January 10, 2020
The average duration of unemployment rose 0.6 week in December to 20.8 weeks after having declined 1.4 weeks in November. This series bounces around from month to month, but it does seem to still be declining slowly.
While the unemployment rate has fallen by 6.5% since reaching a peak of 10.0% in October 2009, the average duration of unemployment has declined far more slowly. It is clear that few of the new hires have been from the ranks of the long-term unemployed. There is a mismatch between the skills that employers need, and the skill set that these long-term unemployed workers seem to have. Employers in today’s world demand their new hires to be tech savvy, and these long-term unemployed workers tend not to have that ability.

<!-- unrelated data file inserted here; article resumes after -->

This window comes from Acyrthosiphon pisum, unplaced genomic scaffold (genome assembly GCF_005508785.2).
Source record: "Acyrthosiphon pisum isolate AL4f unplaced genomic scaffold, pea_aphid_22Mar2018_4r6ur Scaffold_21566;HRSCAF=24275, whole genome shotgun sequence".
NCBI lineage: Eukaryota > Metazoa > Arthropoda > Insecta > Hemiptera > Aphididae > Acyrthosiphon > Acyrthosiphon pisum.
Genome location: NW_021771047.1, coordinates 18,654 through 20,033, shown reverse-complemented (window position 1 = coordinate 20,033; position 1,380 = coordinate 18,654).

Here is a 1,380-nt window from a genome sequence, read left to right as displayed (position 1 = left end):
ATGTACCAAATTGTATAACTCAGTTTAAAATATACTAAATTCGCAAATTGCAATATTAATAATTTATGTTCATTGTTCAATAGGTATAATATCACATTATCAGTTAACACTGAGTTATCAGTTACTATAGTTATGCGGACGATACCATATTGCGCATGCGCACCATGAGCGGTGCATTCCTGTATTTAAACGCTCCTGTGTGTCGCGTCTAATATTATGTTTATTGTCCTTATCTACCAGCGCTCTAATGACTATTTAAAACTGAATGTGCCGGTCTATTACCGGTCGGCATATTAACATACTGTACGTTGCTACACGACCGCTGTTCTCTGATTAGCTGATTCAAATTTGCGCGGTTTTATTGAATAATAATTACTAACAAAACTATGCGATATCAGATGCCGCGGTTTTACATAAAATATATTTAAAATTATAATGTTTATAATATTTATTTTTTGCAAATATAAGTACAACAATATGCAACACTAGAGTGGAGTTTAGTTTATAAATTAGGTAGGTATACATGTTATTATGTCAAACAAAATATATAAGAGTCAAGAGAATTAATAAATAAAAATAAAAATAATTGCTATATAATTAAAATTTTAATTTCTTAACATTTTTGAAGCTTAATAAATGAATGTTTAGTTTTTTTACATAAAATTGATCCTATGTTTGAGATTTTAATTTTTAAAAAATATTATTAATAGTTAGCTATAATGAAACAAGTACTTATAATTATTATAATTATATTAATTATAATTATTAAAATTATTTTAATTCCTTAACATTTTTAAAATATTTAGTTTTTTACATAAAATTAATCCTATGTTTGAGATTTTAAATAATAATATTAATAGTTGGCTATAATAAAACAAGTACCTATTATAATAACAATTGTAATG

The Bureau of Labor Statistics indicates that 1.22 million workers have been jobless for 27 weeks or longer, and that represents 20.5% of all unemployed workers.
The average duration of unemployment should decline slowly in the months ahead as the labor market gets progressively tighter. Firms will have to look just a bit harder to find the workers that they need, and that includes looking at long term unemployed workers and perhaps offering them some sort of training program to improve their skills.